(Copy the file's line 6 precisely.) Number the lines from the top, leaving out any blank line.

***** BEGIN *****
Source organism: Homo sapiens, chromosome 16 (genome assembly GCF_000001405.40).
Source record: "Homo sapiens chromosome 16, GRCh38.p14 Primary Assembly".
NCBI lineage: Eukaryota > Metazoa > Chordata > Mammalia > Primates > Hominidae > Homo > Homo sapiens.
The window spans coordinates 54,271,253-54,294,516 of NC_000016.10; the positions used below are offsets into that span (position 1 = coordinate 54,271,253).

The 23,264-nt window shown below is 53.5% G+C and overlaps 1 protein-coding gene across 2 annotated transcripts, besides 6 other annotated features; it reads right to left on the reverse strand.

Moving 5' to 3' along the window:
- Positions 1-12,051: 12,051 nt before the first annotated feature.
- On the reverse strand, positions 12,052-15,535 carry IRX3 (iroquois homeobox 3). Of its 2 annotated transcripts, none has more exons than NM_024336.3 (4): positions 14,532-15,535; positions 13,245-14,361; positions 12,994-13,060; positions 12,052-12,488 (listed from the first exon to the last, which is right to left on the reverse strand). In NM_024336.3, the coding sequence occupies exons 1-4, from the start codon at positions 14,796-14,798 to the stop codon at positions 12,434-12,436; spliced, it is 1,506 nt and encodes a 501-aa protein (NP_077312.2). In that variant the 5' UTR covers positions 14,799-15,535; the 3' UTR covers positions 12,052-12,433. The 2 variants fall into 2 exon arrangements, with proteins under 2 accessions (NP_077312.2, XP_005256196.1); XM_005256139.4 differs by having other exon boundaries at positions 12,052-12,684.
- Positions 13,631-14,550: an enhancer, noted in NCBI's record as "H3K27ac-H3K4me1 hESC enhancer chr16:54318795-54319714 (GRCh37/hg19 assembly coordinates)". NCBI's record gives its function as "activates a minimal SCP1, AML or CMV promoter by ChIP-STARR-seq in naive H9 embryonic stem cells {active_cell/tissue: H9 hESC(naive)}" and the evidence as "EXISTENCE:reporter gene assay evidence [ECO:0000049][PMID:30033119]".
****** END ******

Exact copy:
Moving 5' to 3' along the window: